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What does this scene reveal about Nora? What is its importance in the whole play? In Ibsen's A Doll's House, in Act Two Scene 6, Nora's deceptive behaviour and desperation reaches its climax due to the arrival of the letter.
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What does this scene reveal about Nora? What is its importance in the whole play? In Ibsen's "A Doll's House", in Act Two Scene 6, Nora's deceptive behaviour and desperation reaches its climax due to the arrival of the letter. This is because the letter contains the means she used to get hold of the money. During the time when the play took place, society frowned upon women asserting themselves. Women were supposed to play the role in which they supported their husbands, took care of their children and made sure that everything around the house was perfect. Work,...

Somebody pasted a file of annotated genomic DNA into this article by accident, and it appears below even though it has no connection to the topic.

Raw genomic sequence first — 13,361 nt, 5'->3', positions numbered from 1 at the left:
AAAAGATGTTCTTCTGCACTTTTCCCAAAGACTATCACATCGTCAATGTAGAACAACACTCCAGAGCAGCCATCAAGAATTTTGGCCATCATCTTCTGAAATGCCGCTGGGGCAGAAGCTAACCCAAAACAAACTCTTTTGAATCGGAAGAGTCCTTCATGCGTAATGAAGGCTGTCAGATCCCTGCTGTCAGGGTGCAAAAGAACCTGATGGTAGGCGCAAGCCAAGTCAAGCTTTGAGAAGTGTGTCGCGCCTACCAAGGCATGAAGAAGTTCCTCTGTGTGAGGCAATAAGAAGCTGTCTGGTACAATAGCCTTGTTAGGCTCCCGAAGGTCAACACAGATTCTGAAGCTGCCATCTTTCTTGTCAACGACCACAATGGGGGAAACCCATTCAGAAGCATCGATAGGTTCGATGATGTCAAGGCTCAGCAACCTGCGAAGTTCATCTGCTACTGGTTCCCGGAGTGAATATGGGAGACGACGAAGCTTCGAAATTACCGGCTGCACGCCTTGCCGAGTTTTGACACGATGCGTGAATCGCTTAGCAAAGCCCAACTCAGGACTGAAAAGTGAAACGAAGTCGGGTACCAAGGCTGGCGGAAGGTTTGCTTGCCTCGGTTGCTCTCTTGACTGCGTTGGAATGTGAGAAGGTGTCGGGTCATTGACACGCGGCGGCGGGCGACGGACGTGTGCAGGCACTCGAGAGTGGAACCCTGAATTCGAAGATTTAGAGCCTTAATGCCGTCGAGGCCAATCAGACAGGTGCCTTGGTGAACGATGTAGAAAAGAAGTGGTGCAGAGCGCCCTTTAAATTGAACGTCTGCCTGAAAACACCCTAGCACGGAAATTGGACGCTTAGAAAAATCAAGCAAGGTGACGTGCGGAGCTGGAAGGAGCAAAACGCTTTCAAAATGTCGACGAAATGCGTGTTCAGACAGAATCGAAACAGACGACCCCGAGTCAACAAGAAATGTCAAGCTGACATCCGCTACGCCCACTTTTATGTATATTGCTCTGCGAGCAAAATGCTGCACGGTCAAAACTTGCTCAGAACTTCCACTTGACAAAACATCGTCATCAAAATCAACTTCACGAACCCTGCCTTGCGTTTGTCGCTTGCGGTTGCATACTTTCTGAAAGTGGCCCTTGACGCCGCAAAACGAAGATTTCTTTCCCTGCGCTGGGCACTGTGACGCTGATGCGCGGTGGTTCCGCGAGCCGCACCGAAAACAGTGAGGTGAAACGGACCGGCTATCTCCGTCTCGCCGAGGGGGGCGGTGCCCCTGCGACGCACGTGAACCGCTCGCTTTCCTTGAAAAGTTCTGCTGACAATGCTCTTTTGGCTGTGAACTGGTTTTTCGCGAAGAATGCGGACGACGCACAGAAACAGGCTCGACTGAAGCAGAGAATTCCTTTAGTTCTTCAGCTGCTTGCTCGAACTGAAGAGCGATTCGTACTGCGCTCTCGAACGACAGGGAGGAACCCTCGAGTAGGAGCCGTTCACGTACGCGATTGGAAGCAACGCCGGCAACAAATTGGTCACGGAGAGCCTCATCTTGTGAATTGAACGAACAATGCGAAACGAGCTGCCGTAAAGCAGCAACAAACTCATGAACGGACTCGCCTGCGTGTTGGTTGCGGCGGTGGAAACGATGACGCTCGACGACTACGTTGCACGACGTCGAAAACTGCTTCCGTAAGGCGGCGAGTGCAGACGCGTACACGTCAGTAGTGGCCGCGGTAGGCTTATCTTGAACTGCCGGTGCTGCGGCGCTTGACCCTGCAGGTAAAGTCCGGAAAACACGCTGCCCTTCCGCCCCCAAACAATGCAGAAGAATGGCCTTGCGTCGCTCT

the play, for eight years in the character's lives, Nora has been covering up all her secession from what her society expects of women. She did not just assert herself but committed a forgery, which she knew deep down that Helmer would not accept it. It is a pivotal moment in her life to see if the miracle will happen. It is not just significance to her but the play as a whole and the audience. It decides what goes on in the other scenes. Later in the play, her actions are prone to this initial but significant scene.
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